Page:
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Pearls for practice — RCWs vs. WACs: What’s the difference?


This story was published in the Fall 2021 issue of The Washington Nurse magazine.


Rcw vs wac

A nurse’s scope of practice is defined by each state’s Nurse Practice Act. In Washington state, this is encom­passed in the Revised Code of Washington (RCW) and Washington Admin­is­tra­tive Code (WAC). Let’s unpack each of these and learn how they affect nursing practice in Washington state.

RCWs are collec­tions of statutes written by the Washington State Legis­la­ture. Each statute is written, amended and approved by the Legis­la­ture and signed into law by the governor. RCWs governing nursing practice are under RCW 18.79. These cover scope of practice, delega­tion, educa­tion, disci­pline, licensing and other matters pertaining to nursing practice of RNs, LPNs, ARNPs and nurse techs. They also outline the scope and purpose of the Nursing Care Quality Assur­ance Commis­sion (NCQAC).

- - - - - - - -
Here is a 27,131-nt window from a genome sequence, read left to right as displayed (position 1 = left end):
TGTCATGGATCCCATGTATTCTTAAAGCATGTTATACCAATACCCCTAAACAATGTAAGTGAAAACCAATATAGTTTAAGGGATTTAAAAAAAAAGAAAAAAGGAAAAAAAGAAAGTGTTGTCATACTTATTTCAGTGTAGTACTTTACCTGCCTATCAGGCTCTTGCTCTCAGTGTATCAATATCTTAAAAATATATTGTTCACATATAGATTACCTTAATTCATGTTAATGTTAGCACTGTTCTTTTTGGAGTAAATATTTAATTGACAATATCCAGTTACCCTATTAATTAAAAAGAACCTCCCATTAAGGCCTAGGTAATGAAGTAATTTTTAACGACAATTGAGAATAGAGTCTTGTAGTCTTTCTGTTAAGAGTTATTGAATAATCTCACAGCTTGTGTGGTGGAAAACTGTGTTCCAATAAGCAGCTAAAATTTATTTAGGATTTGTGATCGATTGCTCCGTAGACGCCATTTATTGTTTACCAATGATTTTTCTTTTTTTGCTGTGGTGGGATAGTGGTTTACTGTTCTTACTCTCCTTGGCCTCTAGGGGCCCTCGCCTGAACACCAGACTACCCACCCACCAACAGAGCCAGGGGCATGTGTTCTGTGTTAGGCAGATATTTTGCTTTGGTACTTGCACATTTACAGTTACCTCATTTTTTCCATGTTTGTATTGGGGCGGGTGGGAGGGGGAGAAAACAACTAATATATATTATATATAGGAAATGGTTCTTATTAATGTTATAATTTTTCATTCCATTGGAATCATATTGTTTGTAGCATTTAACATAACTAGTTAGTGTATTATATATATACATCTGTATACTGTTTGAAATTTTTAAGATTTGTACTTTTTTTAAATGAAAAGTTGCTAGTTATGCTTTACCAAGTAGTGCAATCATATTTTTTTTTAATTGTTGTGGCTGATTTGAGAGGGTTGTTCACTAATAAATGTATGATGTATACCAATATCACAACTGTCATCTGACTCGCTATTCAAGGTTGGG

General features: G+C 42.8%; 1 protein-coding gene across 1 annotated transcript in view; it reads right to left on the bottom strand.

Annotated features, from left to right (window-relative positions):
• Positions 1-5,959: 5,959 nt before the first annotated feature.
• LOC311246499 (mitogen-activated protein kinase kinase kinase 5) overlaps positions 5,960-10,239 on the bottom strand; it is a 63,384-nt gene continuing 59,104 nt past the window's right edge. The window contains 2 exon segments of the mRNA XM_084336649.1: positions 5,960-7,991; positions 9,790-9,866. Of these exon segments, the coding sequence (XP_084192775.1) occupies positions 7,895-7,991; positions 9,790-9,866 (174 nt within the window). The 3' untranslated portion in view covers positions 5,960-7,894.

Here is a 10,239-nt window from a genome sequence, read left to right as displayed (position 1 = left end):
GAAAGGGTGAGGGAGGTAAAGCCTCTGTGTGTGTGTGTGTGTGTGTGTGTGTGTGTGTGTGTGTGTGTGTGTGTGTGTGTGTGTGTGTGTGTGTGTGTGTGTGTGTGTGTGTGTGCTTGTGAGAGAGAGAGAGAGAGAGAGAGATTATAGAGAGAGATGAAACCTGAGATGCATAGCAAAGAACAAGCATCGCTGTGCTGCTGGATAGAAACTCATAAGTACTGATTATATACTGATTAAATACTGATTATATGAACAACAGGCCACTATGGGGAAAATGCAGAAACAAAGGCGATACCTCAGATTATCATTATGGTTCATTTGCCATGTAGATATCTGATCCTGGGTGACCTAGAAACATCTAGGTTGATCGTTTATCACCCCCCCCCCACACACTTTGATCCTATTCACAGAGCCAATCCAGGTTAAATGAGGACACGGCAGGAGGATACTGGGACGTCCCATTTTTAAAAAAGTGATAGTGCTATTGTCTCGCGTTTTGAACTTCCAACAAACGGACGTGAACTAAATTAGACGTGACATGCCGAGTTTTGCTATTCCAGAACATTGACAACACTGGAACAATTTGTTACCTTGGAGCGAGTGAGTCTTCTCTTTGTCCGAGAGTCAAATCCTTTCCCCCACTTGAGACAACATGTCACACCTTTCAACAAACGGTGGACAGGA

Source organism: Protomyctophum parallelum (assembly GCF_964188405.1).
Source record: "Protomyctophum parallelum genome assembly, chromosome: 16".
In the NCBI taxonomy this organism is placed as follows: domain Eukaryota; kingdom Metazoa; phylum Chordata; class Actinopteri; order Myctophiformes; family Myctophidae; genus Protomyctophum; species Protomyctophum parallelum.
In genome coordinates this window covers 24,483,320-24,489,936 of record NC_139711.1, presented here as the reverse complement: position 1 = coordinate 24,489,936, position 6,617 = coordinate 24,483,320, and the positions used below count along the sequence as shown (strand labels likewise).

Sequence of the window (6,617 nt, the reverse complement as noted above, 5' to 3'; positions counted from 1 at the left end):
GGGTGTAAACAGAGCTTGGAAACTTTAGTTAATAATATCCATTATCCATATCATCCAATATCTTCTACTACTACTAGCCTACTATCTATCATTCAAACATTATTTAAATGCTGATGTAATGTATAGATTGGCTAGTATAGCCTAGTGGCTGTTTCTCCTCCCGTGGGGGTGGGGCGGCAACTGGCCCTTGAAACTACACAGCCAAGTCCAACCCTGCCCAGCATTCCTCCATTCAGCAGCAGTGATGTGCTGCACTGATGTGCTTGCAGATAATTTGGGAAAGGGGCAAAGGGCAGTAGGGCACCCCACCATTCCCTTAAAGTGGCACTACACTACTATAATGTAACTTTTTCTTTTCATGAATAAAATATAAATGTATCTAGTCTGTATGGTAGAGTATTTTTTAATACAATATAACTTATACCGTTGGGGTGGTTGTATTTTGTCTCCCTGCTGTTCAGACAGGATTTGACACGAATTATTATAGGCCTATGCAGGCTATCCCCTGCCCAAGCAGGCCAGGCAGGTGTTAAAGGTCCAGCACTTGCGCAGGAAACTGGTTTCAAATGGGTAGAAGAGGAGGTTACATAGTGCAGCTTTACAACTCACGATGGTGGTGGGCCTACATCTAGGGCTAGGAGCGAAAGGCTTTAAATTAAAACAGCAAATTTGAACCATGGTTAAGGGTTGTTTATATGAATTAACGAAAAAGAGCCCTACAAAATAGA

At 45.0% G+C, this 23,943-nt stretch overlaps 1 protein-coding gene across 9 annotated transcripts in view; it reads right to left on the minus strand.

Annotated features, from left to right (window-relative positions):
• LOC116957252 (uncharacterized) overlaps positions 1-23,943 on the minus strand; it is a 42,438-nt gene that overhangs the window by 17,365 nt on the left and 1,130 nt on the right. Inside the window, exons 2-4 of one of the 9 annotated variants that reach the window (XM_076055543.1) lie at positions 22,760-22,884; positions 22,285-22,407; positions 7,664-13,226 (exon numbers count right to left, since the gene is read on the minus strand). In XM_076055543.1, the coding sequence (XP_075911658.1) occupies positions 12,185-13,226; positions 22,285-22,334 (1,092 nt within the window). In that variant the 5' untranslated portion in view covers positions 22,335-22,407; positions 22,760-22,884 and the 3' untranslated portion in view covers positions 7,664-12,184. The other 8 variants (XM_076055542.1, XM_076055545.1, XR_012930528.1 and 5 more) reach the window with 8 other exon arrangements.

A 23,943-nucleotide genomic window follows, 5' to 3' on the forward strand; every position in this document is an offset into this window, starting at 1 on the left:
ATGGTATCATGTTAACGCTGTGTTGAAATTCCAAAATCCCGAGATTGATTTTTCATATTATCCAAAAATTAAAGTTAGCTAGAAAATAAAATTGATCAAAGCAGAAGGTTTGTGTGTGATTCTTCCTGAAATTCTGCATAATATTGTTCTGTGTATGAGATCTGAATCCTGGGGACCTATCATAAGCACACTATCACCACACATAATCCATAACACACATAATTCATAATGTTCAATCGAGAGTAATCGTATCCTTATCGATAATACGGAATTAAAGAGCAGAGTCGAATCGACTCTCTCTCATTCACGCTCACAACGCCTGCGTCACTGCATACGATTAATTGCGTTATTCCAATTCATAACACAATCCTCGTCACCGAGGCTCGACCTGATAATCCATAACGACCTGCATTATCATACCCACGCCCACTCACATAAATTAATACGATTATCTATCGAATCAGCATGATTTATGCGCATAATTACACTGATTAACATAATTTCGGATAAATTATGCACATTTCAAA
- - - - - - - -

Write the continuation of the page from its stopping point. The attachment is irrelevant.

The Uniform Disci­pli­nary Act is found in RCW 18.130 — this is the specific RCW that deter­mines the threshold for formal disci­pline (what is consid­ered a charge­able offense) for all health profes­sions in Washington state.

WACs are rules that provide inter­pre­tive support for those covered by RCWs. They carry the full force of the law. WACs pertaining to nurses are written and adopted by the secre­tary of health or NCQAC. WACs pertaining to nursing practice begin at WAC 246 – 840 and cover educa­tion, practice, contin­uing compe­tency, nursing educa­tion, pain manage­ment, nurse techs and other areas of practice.

It sounds compli­cated, but it’s hugely benefi­cial to struc­ture things this way. WACs can get much more specific about the details of nursing care. Those rules are made for nurses, by nurses — which is much better than trying to get lawmakers to under­stand the various nuances of what nurses do (there are very few nurses in the legis­la­ture). This also means that NCQAC can involve the public and nursing stake­holders through public comment, meetings and other ways of solic­iting feedback in a time frame that isn’t limited by the legisla­tive session. WACs are not permitted to contra­dict RCWs in terms of content or interpretation.

Changes to WACs are also known as rulemaking.” Rules are created through a process involving public meetings and hearings. NCQAC will post notices of these sessions on its website and its email alerts. RNs are invited to provide input to these changes either by attending or writing to the commission.

A complete list of rules in progress, workshops, hearings and direc­tions for providing comments is on the NCQAC website.